Lead Aware Times

Lead Aware Times Volume 1 No. 1 ( ISSN 1440-4966)

Search this site
 
Search tips 
What's New

About Us
bell system lead poisoning
Contact Us
Council Lead Project
egroups
Library-Fact Sheets
Home Page
Media Releases
Newsletters
Q&A
Referral Lists
Reports
Site Map
Slide Shows-Films
Subscribe-Donate
Useful Links

Visitor Number

 

Community Lead Activity

Rotary Leads the Way

A Rotary Lead Poisoning Awareness Project in Inner Sydney distributed 7,000 calico Lead Poisoning Awareness show bags in late 1997.

The LAS was closely associated with the project. Our Community Outreach and Education Officer, Michelle Calvert, assisted Rotary with planning the project. She also developed a special brochure which was included in the show bag.

The lead information kits were distributed by Rotary members throughout Ashfield, Balmain, Drummoyne, Haberfield, Five Dock, Marrickville and Leichhardt.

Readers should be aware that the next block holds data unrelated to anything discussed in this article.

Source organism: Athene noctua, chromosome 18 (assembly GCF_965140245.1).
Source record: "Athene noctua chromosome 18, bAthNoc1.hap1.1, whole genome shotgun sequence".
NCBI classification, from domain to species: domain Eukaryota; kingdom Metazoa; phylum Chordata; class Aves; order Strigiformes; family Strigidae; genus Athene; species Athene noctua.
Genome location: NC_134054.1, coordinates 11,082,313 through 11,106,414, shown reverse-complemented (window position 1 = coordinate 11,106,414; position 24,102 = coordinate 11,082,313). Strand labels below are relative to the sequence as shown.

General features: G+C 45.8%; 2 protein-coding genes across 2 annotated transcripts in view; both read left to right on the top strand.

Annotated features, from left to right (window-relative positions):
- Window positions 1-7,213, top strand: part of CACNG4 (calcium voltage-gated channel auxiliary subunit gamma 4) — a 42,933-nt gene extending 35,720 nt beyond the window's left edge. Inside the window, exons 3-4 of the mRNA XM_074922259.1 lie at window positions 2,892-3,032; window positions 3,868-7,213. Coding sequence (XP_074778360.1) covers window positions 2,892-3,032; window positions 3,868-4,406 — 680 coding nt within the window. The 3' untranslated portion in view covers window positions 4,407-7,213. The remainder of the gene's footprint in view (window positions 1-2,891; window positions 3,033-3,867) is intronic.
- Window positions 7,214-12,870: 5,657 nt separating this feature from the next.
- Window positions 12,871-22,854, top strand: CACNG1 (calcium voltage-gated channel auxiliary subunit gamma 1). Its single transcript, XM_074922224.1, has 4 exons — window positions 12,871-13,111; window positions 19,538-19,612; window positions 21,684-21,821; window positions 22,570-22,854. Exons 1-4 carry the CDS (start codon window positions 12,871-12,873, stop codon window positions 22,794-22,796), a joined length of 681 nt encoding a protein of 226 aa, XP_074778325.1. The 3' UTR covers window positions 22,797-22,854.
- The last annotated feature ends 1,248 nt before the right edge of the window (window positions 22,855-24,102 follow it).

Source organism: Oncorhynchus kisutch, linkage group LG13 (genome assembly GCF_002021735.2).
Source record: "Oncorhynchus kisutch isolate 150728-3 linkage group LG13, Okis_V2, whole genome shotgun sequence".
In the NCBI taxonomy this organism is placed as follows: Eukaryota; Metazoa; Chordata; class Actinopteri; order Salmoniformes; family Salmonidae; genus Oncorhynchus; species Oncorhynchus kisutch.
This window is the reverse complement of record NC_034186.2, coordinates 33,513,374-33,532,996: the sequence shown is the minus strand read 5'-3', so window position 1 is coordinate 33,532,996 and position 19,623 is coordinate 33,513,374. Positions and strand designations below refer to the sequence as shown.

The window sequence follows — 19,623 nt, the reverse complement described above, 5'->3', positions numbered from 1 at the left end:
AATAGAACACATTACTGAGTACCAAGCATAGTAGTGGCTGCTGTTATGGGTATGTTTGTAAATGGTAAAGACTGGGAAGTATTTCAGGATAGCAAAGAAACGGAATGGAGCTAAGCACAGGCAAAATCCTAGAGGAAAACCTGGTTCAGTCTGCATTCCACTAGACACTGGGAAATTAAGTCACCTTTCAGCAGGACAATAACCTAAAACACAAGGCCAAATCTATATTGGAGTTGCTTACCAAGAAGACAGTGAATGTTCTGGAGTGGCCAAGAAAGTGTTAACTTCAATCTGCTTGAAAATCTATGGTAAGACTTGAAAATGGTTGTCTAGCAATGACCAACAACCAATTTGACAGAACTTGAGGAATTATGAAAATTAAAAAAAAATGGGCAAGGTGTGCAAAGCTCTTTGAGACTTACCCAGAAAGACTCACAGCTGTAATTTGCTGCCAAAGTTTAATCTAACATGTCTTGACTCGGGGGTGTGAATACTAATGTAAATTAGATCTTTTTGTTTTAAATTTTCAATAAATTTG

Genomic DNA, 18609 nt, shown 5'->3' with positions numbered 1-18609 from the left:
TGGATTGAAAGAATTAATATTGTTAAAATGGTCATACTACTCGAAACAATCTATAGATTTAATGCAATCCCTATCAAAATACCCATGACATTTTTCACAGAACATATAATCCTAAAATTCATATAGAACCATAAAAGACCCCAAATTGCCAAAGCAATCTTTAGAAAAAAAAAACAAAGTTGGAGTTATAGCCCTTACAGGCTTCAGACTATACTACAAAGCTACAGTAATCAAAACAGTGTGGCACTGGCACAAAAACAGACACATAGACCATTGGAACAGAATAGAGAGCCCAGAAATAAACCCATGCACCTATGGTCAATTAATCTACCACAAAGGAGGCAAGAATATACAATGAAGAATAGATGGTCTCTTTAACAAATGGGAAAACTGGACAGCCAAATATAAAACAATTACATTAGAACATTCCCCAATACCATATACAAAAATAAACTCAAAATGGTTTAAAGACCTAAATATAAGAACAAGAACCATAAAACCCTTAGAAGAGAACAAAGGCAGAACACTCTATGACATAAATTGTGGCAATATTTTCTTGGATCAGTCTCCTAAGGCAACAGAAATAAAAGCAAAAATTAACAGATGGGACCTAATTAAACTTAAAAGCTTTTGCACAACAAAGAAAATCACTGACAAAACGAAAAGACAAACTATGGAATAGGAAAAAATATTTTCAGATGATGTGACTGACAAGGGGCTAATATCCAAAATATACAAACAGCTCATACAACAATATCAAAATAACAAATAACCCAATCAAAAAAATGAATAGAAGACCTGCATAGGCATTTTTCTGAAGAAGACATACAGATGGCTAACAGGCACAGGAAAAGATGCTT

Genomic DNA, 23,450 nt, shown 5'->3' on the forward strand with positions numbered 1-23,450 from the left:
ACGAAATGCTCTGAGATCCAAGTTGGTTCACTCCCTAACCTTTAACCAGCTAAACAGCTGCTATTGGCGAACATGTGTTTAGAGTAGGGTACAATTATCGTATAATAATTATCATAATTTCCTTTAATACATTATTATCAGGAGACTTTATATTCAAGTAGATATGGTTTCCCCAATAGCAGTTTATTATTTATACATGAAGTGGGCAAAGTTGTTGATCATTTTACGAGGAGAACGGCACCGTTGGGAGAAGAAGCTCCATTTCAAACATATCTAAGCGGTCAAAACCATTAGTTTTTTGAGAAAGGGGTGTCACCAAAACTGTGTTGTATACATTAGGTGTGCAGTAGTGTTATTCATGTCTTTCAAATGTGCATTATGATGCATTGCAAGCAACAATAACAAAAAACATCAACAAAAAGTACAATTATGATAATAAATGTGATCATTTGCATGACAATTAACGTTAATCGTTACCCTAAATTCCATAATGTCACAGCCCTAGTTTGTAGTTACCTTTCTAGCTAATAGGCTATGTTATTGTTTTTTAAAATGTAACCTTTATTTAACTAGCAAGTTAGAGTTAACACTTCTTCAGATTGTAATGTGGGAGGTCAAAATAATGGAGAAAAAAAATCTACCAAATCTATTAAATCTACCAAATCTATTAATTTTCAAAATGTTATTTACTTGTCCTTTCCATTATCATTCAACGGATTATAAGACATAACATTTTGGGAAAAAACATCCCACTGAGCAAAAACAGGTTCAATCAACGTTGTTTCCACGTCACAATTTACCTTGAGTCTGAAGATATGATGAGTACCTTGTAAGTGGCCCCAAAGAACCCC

Point Source Communities

The Lead Advisory Service’s Community Outreach program continues to support community groups and residents concerned about lead pollution in their community.

Robin Mosman, our Information and Referral Project Officer and Elizabeth O'Brien, the LAS Manager, provided significant assistance in the past quarter to residents in the "point source" community of Boolaroo (Lake Macquarie) where the Pasminco lead smelter is situated. LAS also assisted residents of Broken Hill and a community worker in Mt Isa.

Boolaroo activity

A request from a Boolaroo resident with a lead-poisoned child for assistance in documenting her difficulties has developed into a major LAS commitment to the resident and the wider community.